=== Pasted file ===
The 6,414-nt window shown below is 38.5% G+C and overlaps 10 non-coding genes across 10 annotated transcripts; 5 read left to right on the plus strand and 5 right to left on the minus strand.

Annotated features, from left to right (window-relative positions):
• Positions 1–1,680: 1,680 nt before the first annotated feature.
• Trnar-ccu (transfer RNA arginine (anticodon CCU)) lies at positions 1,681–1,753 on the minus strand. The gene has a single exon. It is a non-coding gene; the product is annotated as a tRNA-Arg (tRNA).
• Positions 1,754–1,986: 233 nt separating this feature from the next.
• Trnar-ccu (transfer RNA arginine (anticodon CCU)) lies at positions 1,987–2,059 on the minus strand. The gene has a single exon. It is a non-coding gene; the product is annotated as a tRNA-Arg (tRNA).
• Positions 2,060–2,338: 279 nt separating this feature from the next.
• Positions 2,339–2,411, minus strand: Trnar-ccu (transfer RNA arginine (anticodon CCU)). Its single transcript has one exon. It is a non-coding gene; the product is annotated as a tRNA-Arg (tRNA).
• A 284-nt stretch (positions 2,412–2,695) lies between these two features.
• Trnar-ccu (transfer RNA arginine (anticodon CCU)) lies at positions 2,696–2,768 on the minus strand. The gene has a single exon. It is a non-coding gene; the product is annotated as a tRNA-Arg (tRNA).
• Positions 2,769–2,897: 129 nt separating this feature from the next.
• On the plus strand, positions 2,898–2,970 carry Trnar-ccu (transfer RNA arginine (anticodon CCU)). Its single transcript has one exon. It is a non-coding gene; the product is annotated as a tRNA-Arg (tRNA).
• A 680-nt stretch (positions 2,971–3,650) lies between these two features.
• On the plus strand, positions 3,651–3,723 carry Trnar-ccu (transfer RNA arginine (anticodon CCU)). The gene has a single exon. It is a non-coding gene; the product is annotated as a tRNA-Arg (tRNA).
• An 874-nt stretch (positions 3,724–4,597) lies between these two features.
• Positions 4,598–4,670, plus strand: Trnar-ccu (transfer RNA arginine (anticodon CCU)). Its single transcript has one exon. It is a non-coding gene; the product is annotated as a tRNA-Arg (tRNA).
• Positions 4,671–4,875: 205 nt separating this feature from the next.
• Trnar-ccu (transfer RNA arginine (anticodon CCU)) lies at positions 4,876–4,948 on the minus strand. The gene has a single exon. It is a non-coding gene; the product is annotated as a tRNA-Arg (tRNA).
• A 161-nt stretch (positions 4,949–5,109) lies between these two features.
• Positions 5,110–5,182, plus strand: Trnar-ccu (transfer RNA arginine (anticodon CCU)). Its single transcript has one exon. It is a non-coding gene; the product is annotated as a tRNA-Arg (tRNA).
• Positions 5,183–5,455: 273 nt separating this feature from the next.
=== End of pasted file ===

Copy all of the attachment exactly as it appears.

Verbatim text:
The 6,414-nt window shown below is 38.5% G+C and overlaps 10 non-coding genes across 10 annotated transcripts; 5 read left to right on the plus strand and 5 right to left on the minus strand.

Annotated features, from left to right (window-relative positions):
• Positions 1–1,680: 1,680 nt before the first annotated feature.
• Trnar-ccu (transfer RNA arginine (anticodon CCU)) lies at positions 1,681–1,753 on the minus strand. The gene has a single exon. It is a non-coding gene; the product is annotated as a tRNA-Arg (tRNA).
• Positions 1,754–1,986: 233 nt separating this feature from the next.
• Trnar-ccu (transfer RNA arginine (anticodon CCU)) lies at positions 1,987–2,059 on the minus strand. The gene has a single exon. It is a non-coding gene; the product is annotated as a tRNA-Arg (tRNA).
• Positions 2,060–2,338: 279 nt separating this feature from the next.
• Positions 2,339–2,411, minus strand: Trnar-ccu (transfer RNA arginine (anticodon CCU)). Its single transcript has one exon. It is a non-coding gene; the product is annotated as a tRNA-Arg (tRNA).
• A 284-nt stretch (positions 2,412–2,695) lies between these two features.
• Trnar-ccu (transfer RNA arginine (anticodon CCU)) lies at positions 2,696–2,768 on the minus strand. The gene has a single exon. It is a non-coding gene; the product is annotated as a tRNA-Arg (tRNA).
• Positions 2,769–2,897: 129 nt separating this feature from the next.
• On the plus strand, positions 2,898–2,970 carry Trnar-ccu (transfer RNA arginine (anticodon CCU)). Its single transcript has one exon. It is a non-coding gene; the product is annotated as a tRNA-Arg (tRNA).
• A 680-nt stretch (positions 2,971–3,650) lies between these two features.
• On the plus strand, positions 3,651–3,723 carry Trnar-ccu (transfer RNA arginine (anticodon CCU)). The gene has a single exon. It is a non-coding gene; the product is annotated as a tRNA-Arg (tRNA).
• An 874-nt stretch (positions 3,724–4,597) lies between these two features.
• Positions 4,598–4,670, plus strand: Trnar-ccu (transfer RNA arginine (anticodon CCU)). Its single transcript has one exon. It is a non-coding gene; the product is annotated as a tRNA-Arg (tRNA).
• Positions 4,671–4,875: 205 nt separating this feature from the next.
• Trnar-ccu (transfer RNA arginine (anticodon CCU)) lies at positions 4,876–4,948 on the minus strand. The gene has a single exon. It is a non-coding gene; the product is annotated as a tRNA-Arg (tRNA).
• A 161-nt stretch (positions 4,949–5,109) lies between these two features.
• Positions 5,110–5,182, plus strand: Trnar-ccu (transfer RNA arginine (anticodon CCU)). Its single transcript has one exon. It is a non-coding gene; the product is annotated as a tRNA-Arg (tRNA).
• Positions 5,183–5,455: 273 nt separating this feature from the next.